Weighing on some emerging markets, the U.S. dollar has appreciated 12% on a trade-weighted basis between June 2014 and March 2015. [EM Currency Hedged ETF Receiving Increased Interest]

“It can give rise to negative balance sheet effects that damage emerging market growth. This is especially the case where there are substantial mismatches between the dollar liabilities and assets of corporates, banks and governments in[emerging markets],” Slater added.

For instance, the drop in resource prices have pressured commodities export-oriented emerging countries – Chile is a major exporter of copper, and Malaysia’s commodity exports make up about 8% of Gross Domestic Product. However, lower commodities prices are a positive for many other emerging economies that import raw materials. [Copper Crush Crimps Chile ETF]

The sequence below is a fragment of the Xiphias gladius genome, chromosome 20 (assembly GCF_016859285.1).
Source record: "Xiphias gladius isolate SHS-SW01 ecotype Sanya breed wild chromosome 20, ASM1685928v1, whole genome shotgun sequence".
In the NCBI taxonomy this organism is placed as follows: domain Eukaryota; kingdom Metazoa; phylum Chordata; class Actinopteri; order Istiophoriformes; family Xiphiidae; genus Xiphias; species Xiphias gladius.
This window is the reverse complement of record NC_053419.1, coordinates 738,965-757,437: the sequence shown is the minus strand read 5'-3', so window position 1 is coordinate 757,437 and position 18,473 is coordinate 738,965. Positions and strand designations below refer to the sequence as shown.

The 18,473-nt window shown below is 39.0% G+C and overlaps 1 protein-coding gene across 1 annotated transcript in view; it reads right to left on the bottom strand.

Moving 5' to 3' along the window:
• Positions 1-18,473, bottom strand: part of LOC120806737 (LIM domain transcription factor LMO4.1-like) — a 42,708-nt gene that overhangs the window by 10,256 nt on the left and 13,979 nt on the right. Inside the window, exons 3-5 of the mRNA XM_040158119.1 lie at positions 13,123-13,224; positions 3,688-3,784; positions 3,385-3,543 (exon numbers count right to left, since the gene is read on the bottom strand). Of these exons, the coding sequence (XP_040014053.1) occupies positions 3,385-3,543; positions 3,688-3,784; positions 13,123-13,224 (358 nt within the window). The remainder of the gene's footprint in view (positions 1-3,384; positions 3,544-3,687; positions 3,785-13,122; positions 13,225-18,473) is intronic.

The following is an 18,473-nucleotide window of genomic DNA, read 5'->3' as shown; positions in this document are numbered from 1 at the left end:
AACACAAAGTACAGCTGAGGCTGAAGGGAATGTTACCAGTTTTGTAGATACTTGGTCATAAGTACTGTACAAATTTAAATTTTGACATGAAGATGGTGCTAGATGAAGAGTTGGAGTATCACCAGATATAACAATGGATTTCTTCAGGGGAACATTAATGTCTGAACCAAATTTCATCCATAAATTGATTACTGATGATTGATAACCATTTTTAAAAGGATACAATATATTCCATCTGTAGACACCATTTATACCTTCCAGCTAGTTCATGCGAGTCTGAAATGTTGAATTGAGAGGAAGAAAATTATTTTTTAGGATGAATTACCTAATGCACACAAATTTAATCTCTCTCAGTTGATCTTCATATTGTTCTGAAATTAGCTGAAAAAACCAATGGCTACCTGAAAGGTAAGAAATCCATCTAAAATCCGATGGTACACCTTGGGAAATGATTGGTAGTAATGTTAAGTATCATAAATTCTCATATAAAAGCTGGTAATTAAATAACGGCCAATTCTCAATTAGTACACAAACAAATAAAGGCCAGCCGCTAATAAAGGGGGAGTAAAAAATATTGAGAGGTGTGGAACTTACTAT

Additionally, diminished capital flows due to currency risks could also weigh on the emerging markets. Since investors would pull out of foreign markets if the U.S. dollar strengthens, emerging market currencies would weaken and the local central banks could tighten rates or drain banking liquidity to help stem the flows.

For more information on the developing economies, visit our emerging markets category.

Max Chen contributed to this article.

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